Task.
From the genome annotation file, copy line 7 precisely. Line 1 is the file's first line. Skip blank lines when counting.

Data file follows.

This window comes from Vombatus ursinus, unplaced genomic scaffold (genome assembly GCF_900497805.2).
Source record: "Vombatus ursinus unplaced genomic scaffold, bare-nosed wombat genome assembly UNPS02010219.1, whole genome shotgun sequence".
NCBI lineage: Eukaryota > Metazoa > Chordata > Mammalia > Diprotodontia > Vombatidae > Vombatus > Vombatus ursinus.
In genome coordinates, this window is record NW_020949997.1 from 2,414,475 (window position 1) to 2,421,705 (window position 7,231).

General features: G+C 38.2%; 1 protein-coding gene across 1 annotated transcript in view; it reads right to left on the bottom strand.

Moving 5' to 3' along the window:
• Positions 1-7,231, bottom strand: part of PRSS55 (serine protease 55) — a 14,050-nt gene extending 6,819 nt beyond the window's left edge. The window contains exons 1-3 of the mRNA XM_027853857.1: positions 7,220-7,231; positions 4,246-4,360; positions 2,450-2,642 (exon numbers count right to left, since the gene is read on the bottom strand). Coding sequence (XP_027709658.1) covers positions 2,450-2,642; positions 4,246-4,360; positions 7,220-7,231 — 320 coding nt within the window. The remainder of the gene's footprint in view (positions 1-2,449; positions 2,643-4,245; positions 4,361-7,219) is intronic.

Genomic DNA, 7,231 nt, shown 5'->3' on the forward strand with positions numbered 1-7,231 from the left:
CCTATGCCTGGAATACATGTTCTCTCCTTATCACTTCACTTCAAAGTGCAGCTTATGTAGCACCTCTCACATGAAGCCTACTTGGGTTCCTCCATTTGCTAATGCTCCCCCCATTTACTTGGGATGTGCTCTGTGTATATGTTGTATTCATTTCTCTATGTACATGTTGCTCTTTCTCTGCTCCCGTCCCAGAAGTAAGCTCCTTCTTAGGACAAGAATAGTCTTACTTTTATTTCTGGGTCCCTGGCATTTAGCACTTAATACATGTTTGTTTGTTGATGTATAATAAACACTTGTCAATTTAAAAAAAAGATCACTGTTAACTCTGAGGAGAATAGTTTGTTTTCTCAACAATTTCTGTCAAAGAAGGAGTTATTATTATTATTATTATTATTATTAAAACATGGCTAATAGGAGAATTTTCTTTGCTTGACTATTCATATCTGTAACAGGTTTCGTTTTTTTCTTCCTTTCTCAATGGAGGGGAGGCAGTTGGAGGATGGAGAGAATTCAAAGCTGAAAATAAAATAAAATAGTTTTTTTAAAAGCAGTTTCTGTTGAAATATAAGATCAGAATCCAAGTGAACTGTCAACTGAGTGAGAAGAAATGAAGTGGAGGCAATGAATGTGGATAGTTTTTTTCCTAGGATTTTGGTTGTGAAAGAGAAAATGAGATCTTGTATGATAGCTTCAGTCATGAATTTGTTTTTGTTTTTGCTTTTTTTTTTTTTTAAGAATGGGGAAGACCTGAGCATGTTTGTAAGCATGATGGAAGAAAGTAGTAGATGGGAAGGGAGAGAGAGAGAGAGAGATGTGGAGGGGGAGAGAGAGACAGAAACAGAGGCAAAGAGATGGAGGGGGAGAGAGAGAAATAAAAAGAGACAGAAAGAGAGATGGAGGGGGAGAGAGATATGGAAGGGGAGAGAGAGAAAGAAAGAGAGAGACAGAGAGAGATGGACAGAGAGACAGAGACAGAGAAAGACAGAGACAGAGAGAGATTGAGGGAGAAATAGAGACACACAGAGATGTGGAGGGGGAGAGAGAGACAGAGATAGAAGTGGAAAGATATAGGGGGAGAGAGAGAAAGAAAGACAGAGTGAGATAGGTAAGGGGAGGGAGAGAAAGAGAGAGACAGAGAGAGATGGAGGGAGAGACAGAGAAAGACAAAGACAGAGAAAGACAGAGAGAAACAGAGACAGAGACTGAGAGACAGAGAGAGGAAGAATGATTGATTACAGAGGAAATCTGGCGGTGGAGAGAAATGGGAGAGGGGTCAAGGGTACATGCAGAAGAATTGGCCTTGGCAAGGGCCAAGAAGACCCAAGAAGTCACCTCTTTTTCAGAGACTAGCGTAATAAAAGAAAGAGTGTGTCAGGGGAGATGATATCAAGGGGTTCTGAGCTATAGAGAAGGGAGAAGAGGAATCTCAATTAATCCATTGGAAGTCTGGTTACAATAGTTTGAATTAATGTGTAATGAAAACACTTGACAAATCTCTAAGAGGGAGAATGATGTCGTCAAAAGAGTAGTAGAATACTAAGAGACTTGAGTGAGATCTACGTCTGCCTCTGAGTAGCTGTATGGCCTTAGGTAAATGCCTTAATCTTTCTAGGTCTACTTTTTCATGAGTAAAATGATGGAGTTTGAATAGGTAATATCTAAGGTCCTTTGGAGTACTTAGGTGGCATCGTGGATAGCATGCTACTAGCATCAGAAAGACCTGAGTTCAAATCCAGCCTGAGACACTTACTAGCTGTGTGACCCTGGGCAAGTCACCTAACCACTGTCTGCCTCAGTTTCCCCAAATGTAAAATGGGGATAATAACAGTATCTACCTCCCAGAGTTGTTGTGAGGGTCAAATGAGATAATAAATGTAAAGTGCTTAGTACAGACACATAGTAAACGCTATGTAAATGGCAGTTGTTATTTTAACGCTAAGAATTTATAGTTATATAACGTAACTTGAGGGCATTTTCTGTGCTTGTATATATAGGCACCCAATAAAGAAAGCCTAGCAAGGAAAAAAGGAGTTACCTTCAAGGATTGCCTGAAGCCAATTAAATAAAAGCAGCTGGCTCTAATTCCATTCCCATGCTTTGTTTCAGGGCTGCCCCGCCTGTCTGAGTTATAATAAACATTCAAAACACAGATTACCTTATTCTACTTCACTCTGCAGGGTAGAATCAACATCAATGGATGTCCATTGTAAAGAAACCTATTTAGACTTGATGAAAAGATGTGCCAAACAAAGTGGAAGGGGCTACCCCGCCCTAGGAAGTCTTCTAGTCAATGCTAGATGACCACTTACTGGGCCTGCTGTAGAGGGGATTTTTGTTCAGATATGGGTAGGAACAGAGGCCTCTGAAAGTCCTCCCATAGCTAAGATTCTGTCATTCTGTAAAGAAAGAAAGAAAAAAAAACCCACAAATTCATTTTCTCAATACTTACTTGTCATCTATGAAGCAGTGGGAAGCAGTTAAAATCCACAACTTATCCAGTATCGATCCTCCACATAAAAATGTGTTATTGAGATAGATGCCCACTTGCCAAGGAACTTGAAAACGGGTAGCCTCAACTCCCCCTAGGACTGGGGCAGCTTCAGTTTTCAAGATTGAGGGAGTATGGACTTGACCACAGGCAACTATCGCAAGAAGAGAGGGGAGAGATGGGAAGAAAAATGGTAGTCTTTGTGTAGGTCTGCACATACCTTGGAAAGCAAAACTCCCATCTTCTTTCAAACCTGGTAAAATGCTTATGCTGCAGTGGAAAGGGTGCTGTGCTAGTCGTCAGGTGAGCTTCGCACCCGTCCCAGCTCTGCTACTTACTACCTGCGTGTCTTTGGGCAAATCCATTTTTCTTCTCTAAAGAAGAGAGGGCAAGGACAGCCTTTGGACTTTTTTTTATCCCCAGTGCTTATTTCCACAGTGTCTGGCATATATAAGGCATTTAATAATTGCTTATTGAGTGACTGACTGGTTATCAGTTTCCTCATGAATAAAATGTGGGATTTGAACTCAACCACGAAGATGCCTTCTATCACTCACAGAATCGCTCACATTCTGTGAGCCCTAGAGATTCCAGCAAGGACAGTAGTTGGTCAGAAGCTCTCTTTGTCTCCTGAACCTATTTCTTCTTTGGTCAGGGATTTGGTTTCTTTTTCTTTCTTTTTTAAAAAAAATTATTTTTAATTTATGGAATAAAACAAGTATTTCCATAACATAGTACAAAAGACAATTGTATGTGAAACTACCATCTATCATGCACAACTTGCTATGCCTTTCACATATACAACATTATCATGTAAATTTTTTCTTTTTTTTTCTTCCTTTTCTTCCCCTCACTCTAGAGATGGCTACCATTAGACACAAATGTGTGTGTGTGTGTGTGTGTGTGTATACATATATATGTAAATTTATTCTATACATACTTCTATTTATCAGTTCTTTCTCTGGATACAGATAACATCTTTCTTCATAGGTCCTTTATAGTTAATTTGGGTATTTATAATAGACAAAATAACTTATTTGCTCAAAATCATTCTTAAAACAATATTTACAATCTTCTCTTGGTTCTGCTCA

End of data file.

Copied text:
• Positions 1-7,231, bottom strand: part of PRSS55 (serine protease 55) — a 14,050-nt gene extending 6,819 nt beyond the window's left edge. The window contains exons 1-3 of the mRNA XM_027853857.1: positions 7,220-7,231; positions 4,246-4,360; positions 2,450-2,642 (exon numbers count right to left, since the gene is read on the bottom strand). Coding sequence (XP_027709658.1) covers positions 2,450-2,642; positions 4,246-4,360; positions 7,220-7,231 — 320 coding nt within the window. The remainder of the gene's footprint in view (positions 1-2,449; positions 2,643-4,245; positions 4,361-7,219) is intronic.